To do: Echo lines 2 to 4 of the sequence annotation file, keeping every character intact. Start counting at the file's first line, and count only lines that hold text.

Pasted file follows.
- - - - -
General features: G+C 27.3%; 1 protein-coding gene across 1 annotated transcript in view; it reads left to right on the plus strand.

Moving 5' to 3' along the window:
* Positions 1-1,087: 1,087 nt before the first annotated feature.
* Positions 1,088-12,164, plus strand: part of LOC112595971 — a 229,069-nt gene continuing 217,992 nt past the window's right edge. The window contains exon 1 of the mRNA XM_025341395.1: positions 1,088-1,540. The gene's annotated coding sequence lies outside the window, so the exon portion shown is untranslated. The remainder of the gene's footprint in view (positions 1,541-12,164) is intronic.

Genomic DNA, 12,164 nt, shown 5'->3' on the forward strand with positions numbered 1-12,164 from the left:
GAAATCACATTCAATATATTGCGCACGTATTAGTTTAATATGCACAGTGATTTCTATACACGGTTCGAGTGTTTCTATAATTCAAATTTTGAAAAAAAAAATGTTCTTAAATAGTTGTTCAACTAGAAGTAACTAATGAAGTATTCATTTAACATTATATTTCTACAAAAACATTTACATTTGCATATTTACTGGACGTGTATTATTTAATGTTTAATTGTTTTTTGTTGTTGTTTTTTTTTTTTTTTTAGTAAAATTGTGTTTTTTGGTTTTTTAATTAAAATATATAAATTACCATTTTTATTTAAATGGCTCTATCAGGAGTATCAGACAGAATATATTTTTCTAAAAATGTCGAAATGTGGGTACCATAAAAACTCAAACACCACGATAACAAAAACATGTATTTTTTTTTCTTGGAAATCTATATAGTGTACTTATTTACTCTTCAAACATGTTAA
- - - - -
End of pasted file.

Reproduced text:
Moving 5' to 3' along the window:
* Positions 1-1,087: 1,087 nt before the first annotated feature.
* Positions 1,088-12,164, plus strand: part of LOC112595971 — a 229,069-nt gene continuing 217,992 nt past the window's right edge. The window contains exon 1 of the mRNA XM_025341395.1: positions 1,088-1,540. The gene's annotated coding sequence lies outside the window, so the exon portion shown is untranslated. The remainder of the gene's footprint in view (positions 1,541-12,164) is intronic.